“Cult of Chucky” (2017): Child’s Play Grows Up

Of all the 80s horror franchises, the Child’s Play franchise has the most unique evolution and consistent longevity in terms of continuity. Which is especially interesting given they were all written – and the last few directed – by the same man Don Mancini. 1988’s Child’s Play is a pretty straight forward narrative of killer-possesses-doll-then-manipulates-child-while-killing story, as Charles Lee Ray (Brad Dourif) becomes a Chucky “Good Guy Doll.” Child’s Play 2 followed suite to varying degrees of success. Bride of Chucky went the Scream route to satirize the concept and Seed of Chucky went the extra mile to turn into a goofy Hollywood satire that barely even resembled a horror movie. Then, Curse of Chucky went straight to video a few years ago and actually managed to go back to the roots of the franchise with a straight forward gory slasher and some of the best human characters of the series.


One of those characters is Nica (Fiona Dourif, daughter of Brad) who we continue to follow in Cult of Chucky. Nica was introduced in Curse as a tragic character. Disabled from birth and looked down upon by her family as a burden, Nica shows a lot more intelligence and quick wit than many of the characters in this franchise. She’s on the up and up about Chucky fairly quickly into Curse, which makes the manipulation of her mind as she’s stuck in this mental institution. All the events she tried to prevent in Curse are pinned on her and now she is beaten down emotionally and psychologically by her abusive psychiatrist Dr. Foley (Michael Therriault). She’s definitely a victim of patriarchal abuse, but one who at least has an awareness of her surroundings and a desire to help those in need even if she can’t control it. Dourif mirrors her father in a few ways, with the fragile broken nature of his Billy Bibbit performances from One Flew Over The Cuckoo’s Nest and the quiet intensity of his Gemini Killer character from Exorcist III. All while making this character her own and earning her leading position in the franchise.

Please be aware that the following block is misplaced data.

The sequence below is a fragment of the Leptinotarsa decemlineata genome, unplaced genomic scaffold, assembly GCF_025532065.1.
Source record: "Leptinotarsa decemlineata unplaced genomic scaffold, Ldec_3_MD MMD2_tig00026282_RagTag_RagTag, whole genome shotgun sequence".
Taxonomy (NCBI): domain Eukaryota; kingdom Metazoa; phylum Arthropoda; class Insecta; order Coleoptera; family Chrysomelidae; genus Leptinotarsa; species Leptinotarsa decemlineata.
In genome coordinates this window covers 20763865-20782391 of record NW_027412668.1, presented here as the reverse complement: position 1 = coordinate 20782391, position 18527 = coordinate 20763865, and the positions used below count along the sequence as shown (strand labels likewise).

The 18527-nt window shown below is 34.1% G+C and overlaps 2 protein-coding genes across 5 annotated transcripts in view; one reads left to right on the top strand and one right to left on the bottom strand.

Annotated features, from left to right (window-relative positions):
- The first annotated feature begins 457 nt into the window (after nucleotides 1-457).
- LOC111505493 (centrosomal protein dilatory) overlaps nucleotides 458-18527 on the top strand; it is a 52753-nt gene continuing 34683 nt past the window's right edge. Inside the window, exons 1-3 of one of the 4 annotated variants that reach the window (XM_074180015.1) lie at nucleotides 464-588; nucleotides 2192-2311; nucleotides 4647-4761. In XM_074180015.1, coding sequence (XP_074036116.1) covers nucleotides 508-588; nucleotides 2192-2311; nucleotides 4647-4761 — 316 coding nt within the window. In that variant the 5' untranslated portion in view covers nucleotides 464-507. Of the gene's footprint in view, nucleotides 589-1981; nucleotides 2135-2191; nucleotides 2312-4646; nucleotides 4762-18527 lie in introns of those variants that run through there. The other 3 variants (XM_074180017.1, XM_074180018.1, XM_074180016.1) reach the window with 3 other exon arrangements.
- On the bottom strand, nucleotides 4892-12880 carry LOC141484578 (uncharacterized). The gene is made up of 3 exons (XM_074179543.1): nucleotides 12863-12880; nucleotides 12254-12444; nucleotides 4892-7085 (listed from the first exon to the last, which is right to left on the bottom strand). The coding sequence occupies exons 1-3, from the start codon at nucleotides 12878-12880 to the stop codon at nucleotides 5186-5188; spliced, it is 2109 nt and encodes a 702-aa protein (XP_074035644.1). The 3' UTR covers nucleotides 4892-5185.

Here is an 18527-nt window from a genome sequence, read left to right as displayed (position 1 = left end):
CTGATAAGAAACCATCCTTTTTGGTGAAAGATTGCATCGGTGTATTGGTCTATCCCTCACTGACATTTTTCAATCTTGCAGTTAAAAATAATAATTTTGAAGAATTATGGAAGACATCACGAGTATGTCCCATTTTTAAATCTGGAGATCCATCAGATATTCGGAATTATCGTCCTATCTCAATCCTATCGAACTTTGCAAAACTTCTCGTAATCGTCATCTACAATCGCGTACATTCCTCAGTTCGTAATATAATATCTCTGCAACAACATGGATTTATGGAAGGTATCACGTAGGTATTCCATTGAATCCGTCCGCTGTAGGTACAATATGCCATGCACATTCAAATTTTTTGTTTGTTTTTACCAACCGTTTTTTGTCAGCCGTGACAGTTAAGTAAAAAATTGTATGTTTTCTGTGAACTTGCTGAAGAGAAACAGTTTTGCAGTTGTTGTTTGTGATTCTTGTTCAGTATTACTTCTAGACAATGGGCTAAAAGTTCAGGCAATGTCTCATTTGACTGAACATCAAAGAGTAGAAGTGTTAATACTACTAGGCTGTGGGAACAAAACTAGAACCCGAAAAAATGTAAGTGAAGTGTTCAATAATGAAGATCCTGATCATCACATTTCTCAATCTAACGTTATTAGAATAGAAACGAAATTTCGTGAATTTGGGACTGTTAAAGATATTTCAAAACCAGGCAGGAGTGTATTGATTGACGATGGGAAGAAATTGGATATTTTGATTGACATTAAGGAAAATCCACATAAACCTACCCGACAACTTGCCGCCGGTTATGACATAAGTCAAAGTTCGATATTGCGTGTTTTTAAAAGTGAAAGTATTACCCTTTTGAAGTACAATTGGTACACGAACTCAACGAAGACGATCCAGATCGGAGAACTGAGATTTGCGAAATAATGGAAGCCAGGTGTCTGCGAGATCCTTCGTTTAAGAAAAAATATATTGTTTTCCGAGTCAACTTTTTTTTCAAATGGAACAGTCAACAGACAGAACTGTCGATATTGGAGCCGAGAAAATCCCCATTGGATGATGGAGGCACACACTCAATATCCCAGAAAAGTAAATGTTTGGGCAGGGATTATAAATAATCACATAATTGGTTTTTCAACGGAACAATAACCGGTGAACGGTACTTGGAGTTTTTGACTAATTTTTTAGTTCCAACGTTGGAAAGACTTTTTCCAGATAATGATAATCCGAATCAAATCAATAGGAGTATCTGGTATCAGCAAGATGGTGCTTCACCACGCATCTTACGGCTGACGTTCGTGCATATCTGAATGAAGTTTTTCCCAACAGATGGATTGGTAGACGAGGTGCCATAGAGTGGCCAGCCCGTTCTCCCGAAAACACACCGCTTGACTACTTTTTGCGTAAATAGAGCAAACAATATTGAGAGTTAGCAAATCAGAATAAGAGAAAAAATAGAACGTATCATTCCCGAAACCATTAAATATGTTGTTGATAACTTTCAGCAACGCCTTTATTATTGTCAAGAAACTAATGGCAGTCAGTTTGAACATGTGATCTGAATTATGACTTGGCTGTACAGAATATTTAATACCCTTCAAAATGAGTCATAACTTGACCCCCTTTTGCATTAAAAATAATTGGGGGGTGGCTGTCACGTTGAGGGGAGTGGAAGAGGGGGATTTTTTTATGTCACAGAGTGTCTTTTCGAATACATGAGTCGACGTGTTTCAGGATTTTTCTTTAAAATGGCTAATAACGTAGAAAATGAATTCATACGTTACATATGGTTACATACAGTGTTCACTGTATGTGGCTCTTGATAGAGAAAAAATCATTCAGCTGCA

Yet, she sort of ends up fading far more into the background of Cult of Chucky despite being a major motivation for the plot. It leads into Cult‘s largest problem: overstuffing. Don Mancini clearly has big plans for his universe and Cult ends up being more of a pot boiler to establish many of these ideas rather than a complete film on its own. One of the bigger examples of this is how Andy Barclay (Alex Vincent) – the original protagonist from the first three films in the series – is introduced as a lead character… only to weave in and out of the film unless it’s convenient for building the new elements of Chucky and his powers. Sure, these elements are intriguing, particularly as the title comes into play. Yet, it results in uneven storytelling. None of this is helped by a clear indication from Vincent’s montone performance that the naturalistic charm he had in the first two films didn’t carry over into his adulthood.


Cult of Chucky has some smart twists and turns on the formulas established in the series nearly 30 years ago, but also does this at the sacrifice of developing some of the side characters introduced and tonally shifting things all over the place. There are points of extremely gruesome gore followed by a vaudeville style routine of Chucky that dips this between Curse level dark stylized horror and Seed cartoonish goofiness in ways that don’t always coalesce that well.  Still, there’s a consistent fun energy going on, particularly as Brad Dourif gets to show more than a few different shades of the Chucky character. Honestly, the ideas being teased are so inventive and fun for the series. Directions that make so much sense to go down… though Cult spends most of its time teasing rather than taking advantage.


All of this shows just how much Mancini has done to creatively expand his universe. For something that started off as a pretty simple magical slasher franchise, Mancini has gone down crazy avenues that play on many of the facets of Chucky as a cultural icon. Cult of Chucky also showcases how much he’s improved as a director from the sloppy first effort of Seed. There’s a sleek sterile atmosphere to the asylum setting that makes the titular dolls stand out as he roams the halls to slice and dice. The kills are honestly kind of beautiful to behold. Even the Chucky puppet is still impressive, though not quite as seamless and authentic as Curse‘s animatronic managed to be.


Overall, Cult of Chucky is a bit inferior to its surprisingly amazing previous entry. One can see the various directions in which the franchise can tumble down into from here, but for now this is a place setting entry for that potential. One would hope that Mancini takes this into the daring levels teased at the end of this film, with such an inventive fun spin going on and how elements from earlier in the franchise are being unveiled. Yet, there’s a disproportionate amount of time spent setting up and making the newer characters – mainly in the asylum alongside Nica – set up for kills. That can be fine in context of a simpler slasher like the earlier films in the series. But the aspirations established in Cult are much bigger, yet the character interactions feel truncated in the pursuit of its ambition. Let’s just see if you can keep a Good Guy Doll down come the next installment.

Rating: 3 out of 5 Smashed Liquor Bottles


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